Wednesday, April 14, 2021

Google’s antitrust lawsuit changed to target Chrome’s privacy sandbox

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Antitrust lawsuit against Google was modified to reflect changes to ad tracking in Chrome. Texas Attorney General Ken Paxton announced the multi-state suit, which focuses on Google’s advertising technology, in December. Meanwhile, five other attorneys general (from Alaska, Florida, Montana, Nevada and Puerto Rico) have joined the trial, for a total of 15.

The MAs claim that Google has exploited its dominant positions in the search, video and other market to eliminate small ad networks and effectively compel advertisers to use its platform. The updated costume includes a section on Google , which partly consists of using to serve relevant announcements to large groups. Google in Chrome by 2022.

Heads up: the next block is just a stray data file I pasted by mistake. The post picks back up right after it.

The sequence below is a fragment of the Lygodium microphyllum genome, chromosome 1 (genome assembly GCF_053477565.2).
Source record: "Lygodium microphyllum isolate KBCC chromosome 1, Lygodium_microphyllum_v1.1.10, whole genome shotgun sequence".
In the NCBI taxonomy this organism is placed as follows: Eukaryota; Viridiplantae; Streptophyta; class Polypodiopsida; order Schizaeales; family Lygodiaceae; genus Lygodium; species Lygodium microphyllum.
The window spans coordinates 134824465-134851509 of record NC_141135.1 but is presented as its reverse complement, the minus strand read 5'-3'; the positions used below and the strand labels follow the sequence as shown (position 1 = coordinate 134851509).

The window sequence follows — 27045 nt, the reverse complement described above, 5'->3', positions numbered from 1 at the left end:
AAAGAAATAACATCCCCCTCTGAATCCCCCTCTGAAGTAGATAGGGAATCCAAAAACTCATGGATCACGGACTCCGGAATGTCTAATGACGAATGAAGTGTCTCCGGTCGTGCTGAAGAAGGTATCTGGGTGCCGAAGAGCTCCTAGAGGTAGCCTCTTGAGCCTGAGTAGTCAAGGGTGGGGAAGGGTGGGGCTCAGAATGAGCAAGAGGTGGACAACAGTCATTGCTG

The trial accuses Google of hiding “its real intentions behind a pretext of confidentiality” and suggests that the changes place “Google’s Chrome browser at the center of tracking and targeting.” Google publishers are currently using it to track users and target advertisements “and argues that the move would force” advertisers to pressure Google money otherwise spent on smaller publishers, “such as local newspapers.

Engadget has contacted Google for comment. UK too in Privacy Sandbox earlier this year.

Google the next phase of its plan to block cookies while supporting its advertising activities. He said he would stop selling ads based on individual browsing history and no longer create tools to track a user’s data on their own products.

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